The David Collins interior has remained intact. It is still sophisticated and dramatic yet warm and clubby; still very grown up. The belle époque theme is embodied by rich claret colouring, characteristic of Pétrus wine itself. The deep Burgundy walls and well-padded plum armchairs are contrasted against crisp white, double-layered tablecloths. Circles figure prominently too: ovular mirrors, round tables, white French blinds made of linking loops; and white, milk and dark chocolate-coloured boules upon two large abacuses that screen a wall of wine chillers. Well-spaced, large tables are dressed with a couple of calla lilies, white candleholder, Bernaudaud porcelain (Fat Duck, l’Atelier de Joël Robuchon in Paris and Jean Georges of New York are also fans) and thick, starched napkins. Fragrant bouquets of white hydrangeas and more calla lilies; opulent fittings; and dim lighting from glittering chandeliers and soft golden lamps adds to the sense of seduction and luxury.
Amuse Bouche 1: Confit of Foie Gras. First of the finger-foods were thin pastry feuille and foie gras sandwiches, crusted with cassis dust and atop a squiggle of golden quince purée. Creamy foie confit, flaky feuilles, biting blackcurrant and spur of sweet quince: these offered a very pleasant introduction to Monsieur Marcus’ kitchen.
Amuse Bouche 2: Black Truffle Parmesan Risotto Croquettes. More nibbles to occupy my fingers followed: golden, crunchy spheres of hot, creamy, cheesy risotto and robust, tasty truffle were superb. The yielding grains of rice within the milky magma middles felt lovely on the tongue. The nutty parmesan squared up to the bold black truffle. The result: fireworks.
Les Pains: Country Bread; Swiss Brown; Sourdough; and Potato & Honey Bread. The country bread was rustic in taste and texture with a hard, thick crust; Swiss brown was lighter with a moist, porous filling and brittle coat; whilst the slightly nutty sourdough had a dense middle and chewy exterior. The best though was the potato and honey; the potato gave a delicate, open crumb and honey, a crunchy, caramelised, but not sweet, edge. Unfortunately, these were not made by the restaurant itself, being bought in from the Flour Station instead. This obviously meant they were served neither fresh nor hot out the oven. The butter was English, unsalted and frustratingly un-spreadable.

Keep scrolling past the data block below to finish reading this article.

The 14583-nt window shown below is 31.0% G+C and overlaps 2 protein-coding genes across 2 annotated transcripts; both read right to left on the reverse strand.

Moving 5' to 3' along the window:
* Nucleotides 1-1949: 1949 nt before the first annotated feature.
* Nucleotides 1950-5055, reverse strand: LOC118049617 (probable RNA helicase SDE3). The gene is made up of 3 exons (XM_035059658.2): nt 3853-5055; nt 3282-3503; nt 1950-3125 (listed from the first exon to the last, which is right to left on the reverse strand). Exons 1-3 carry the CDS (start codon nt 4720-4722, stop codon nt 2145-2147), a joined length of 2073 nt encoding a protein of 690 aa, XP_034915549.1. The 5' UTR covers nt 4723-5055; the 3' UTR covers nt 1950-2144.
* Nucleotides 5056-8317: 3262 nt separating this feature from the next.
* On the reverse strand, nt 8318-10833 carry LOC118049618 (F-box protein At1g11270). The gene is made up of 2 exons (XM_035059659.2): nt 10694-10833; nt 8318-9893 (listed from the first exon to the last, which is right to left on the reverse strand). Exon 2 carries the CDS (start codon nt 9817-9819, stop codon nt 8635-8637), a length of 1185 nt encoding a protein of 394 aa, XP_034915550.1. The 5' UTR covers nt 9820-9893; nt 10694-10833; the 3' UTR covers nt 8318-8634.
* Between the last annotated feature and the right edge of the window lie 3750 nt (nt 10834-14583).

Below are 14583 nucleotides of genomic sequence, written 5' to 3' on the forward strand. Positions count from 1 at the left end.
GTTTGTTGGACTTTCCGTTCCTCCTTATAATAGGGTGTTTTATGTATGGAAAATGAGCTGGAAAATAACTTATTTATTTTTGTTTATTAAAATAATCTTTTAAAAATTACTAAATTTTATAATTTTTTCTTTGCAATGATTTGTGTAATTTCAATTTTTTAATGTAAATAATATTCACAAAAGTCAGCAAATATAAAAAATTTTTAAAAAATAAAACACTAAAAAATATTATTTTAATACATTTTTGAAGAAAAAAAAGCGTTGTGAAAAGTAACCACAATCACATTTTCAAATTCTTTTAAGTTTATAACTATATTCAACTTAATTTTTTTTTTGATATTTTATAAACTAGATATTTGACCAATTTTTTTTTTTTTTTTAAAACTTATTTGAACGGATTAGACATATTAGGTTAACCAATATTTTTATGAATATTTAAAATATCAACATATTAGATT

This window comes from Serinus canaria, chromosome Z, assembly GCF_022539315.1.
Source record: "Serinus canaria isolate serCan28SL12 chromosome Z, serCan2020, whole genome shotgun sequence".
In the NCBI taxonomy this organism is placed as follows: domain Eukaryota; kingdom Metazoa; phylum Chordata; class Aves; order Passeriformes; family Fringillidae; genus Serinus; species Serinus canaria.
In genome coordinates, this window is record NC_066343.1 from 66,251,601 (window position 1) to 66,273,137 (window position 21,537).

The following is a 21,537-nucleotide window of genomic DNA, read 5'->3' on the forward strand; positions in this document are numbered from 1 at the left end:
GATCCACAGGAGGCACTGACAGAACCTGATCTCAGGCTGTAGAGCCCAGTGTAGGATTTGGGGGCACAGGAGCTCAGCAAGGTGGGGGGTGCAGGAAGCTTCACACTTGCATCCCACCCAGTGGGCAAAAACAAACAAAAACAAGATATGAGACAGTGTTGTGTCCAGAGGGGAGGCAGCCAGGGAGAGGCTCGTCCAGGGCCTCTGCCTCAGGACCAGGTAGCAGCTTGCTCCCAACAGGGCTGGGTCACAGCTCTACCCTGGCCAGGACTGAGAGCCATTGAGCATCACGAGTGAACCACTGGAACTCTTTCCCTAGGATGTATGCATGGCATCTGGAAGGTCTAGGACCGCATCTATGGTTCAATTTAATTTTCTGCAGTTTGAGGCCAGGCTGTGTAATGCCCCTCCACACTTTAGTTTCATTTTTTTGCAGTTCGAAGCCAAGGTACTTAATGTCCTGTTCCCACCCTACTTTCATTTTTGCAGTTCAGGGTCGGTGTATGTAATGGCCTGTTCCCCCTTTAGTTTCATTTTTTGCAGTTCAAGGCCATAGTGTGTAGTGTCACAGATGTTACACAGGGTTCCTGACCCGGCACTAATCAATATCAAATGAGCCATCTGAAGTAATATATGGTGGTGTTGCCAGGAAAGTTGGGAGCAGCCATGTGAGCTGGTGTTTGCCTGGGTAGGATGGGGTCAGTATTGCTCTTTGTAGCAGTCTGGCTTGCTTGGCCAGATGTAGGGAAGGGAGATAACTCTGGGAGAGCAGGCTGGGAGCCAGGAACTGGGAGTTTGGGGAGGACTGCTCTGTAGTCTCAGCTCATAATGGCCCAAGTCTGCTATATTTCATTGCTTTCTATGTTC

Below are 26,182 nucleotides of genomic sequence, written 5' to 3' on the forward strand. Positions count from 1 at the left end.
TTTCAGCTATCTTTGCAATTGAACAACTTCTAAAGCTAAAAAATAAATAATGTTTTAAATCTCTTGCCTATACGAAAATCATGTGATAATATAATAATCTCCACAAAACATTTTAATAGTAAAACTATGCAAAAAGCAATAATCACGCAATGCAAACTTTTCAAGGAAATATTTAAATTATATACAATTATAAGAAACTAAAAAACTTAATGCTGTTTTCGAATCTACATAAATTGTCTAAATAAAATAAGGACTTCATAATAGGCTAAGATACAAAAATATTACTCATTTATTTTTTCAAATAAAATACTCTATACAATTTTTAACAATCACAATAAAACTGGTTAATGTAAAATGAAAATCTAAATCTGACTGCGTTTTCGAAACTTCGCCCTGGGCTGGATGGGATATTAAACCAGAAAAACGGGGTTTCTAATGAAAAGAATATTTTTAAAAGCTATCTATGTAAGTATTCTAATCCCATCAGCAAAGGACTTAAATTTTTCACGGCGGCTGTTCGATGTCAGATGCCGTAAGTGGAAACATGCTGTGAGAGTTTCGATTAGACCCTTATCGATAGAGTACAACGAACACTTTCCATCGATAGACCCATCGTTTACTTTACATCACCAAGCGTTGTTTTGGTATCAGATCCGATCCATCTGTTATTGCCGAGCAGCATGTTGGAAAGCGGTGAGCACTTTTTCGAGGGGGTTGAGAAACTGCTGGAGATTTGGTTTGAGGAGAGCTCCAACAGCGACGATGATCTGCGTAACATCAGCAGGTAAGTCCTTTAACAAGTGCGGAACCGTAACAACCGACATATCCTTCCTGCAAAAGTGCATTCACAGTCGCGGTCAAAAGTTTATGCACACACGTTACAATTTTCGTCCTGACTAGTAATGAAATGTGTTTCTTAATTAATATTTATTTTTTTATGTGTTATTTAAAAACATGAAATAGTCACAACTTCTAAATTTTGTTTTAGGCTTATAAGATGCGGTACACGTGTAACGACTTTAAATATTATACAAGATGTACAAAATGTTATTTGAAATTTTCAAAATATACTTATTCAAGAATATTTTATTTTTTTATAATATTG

Amuse Bouche 3: Warm Pumpkin Soup with Parmesan Foam and Pumpkin Seed Grissini. The official amuse was a shot of thick pumpkin potage topped with parmesan mousse complete with parmesan-pumpkin seed breadsticks, The smooth, satisfying soup balanced salty, nutlike and earthy tang while the skinny, smoky grissini were crisp, rich and packed serious salty relish.
Entrée 1: Pan Fried Foie Gras – Glazed Black Figs, Espresso and Salted Caramel Popcorn. A thick, fat cut of foie gras, resting upon warm fig compote, was the centrepiece of the dish; whole popcorn pieces and a smear of espresso syrup strewn with salty, caramelised popcorn dust supported. The lush liver was indescribably delicious. Its auburn veneer, which submitted so readily to my fork that my knife was never touched, held within a juicy, almost runny core. The underlying fig, chopped and diced with skin still on, gave great textural variation to the overlaying liver: its skin was chewy, flesh smooth and seeds gritty and crunchy. The espresso was an excellent addition, with a strong, grounding flavour initially exciting the taste buds and contrasting well with the rich foie, then leaving behind a pleasing roasted residual finish.
Entrée 2: Scallops and Cod – Confit, Cauliflower, Macadamia Nuts, Fourme d’Ambert and White Chocolate. A sizeable seared scallop, sliced open, was sat atop cauliflower purée, sprinkled with chopped Macadamia nuts and sided by a smearing of Fourme d’Ambert blue cheese; flakes of cod confit, squares of warm white chocolate and orange and purple pansies garnished the dish. My first taste was of nut-topped scallop spread with cheese; the formidable Fourme took hold of the shellfish and delivered a powerful punch proceeded by a clean, nutty aftertaste that complemented the crunchy Macadamias. Normally, I would have suggested the scallop could have done with a little more time in the pan, for though just about cooked through, the skin was still soft, but in this scenario, this suppler surface suited the scallop’s role as a transport for the stronger savours surrounding it. The firm cod cuts were full of flavour and combined nicely with the melting milky chocolate; the flowers added colour and texture; an accompaniment of grilled Irish soda bread was yummy – thick, moist and juicy. The plate was full of curious combinations, which came off rather well; dominant elements and more obliging ones worked together to create a very balanced whole.